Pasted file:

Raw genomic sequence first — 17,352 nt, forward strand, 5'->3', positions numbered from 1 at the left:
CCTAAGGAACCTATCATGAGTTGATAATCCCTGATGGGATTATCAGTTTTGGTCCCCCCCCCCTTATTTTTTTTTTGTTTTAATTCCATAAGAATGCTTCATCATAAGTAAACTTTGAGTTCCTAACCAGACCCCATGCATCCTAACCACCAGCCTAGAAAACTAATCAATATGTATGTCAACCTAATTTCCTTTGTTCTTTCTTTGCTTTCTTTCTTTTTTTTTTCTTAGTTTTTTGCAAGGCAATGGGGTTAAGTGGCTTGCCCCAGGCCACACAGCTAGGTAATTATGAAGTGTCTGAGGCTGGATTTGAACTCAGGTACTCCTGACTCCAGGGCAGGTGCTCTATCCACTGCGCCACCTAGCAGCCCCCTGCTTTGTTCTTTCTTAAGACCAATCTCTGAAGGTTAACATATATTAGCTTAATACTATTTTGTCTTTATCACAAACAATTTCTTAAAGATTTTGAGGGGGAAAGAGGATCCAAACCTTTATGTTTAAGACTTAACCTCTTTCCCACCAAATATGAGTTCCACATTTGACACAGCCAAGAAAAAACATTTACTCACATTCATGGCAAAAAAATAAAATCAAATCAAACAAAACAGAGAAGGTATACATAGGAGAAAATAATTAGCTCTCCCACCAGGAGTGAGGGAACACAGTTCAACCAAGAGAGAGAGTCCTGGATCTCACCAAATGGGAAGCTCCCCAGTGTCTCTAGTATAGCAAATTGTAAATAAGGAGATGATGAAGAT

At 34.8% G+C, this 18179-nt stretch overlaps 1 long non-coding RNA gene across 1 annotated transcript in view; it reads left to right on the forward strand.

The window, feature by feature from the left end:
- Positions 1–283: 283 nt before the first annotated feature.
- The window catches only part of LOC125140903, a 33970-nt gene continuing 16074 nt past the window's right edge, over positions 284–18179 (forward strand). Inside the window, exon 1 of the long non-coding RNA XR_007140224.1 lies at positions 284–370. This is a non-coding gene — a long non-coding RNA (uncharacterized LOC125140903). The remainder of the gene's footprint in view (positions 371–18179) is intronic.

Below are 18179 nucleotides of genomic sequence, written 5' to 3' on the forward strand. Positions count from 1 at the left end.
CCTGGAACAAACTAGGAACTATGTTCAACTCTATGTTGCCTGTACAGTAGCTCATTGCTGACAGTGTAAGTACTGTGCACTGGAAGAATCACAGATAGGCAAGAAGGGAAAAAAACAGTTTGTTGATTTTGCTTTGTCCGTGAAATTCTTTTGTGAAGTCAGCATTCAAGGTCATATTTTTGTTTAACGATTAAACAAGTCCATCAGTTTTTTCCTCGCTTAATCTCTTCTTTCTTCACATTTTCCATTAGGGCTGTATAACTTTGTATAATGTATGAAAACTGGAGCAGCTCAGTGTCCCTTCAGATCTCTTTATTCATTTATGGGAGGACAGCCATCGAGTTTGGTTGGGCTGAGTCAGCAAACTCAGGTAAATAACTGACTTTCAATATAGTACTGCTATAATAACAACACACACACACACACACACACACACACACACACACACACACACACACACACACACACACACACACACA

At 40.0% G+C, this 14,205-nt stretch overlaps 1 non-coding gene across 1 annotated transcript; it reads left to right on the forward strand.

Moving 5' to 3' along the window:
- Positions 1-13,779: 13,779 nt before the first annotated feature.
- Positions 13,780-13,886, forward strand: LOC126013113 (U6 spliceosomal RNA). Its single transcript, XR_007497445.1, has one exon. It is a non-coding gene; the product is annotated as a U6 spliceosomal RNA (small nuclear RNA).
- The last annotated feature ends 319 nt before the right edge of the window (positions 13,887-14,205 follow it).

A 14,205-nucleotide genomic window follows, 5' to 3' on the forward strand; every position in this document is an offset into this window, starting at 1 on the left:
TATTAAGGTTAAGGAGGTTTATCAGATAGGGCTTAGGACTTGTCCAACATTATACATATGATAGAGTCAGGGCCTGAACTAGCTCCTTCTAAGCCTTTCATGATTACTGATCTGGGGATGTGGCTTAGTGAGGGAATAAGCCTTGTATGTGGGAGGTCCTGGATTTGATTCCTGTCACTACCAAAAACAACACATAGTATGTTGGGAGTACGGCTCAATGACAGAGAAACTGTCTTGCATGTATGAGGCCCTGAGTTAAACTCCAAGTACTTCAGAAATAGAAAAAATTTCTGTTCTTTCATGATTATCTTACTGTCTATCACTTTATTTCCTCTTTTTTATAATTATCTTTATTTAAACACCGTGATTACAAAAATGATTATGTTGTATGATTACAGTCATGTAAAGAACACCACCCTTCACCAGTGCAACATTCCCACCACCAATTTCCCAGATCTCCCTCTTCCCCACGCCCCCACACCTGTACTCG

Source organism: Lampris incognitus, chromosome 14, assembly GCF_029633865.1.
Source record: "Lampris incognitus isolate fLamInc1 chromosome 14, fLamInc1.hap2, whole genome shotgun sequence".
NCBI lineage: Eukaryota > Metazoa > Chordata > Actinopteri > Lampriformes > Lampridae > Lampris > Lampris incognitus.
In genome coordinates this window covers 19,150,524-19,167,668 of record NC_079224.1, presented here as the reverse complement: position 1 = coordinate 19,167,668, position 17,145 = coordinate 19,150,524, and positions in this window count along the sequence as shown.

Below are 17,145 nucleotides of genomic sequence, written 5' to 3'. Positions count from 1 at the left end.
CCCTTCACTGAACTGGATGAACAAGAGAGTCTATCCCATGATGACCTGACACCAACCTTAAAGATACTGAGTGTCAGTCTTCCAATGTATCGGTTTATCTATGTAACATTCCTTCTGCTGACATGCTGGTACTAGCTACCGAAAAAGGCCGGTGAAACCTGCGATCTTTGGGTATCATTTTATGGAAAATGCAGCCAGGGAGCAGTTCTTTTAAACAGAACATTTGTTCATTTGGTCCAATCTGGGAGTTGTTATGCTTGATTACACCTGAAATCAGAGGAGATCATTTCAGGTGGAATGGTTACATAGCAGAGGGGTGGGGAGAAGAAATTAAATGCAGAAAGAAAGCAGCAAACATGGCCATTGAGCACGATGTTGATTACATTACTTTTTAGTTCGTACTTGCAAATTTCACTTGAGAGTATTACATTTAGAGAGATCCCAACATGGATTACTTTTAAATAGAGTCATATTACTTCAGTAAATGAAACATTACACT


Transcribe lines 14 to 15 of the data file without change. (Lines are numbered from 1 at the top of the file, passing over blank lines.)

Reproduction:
A 14,205-nucleotide genomic window follows, 5' to 3' on the forward strand; every position in this document is an offset into this window, starting at 1 on the left:
TATTAAGGTTAAGGAGGTTTATCAGATAGGGCTTAGGACTTGTCCAACATTATACATATGATAGAGTCAGGGCCTGAACTAGCTCCTTCTAAGCCTTTCATGATTACTGATCTGGGGATGTGGCTTAGTGAGGGAATAAGCCTTGTATGTGGGAGGTCCTGGATTTGATTCCTGTCACTACCAAAAACAACACATAGTATGTTGGGAGTACGGCTCAATGACAGAGAAACTGTCTTGCATGTATGAGGCCCTGAGTTAAACTCCAAGTACTTCAGAAATAGAAAAAATTTCTGTTCTTTCATGATTATCTTACTGTCTATCACTTTATTTCCTCTTTTTTATAATTATCTTTATTTAAACACCGTGATTACAAAAATGATTATGTTGTATGATTACAGTCATGTAAAGAACACCACCCTTCACCAGTGCAACATTCCCACCACCAATTTCCCAGATCTCCCTCTTCCCCACGCCCCCACACCTGTACTCG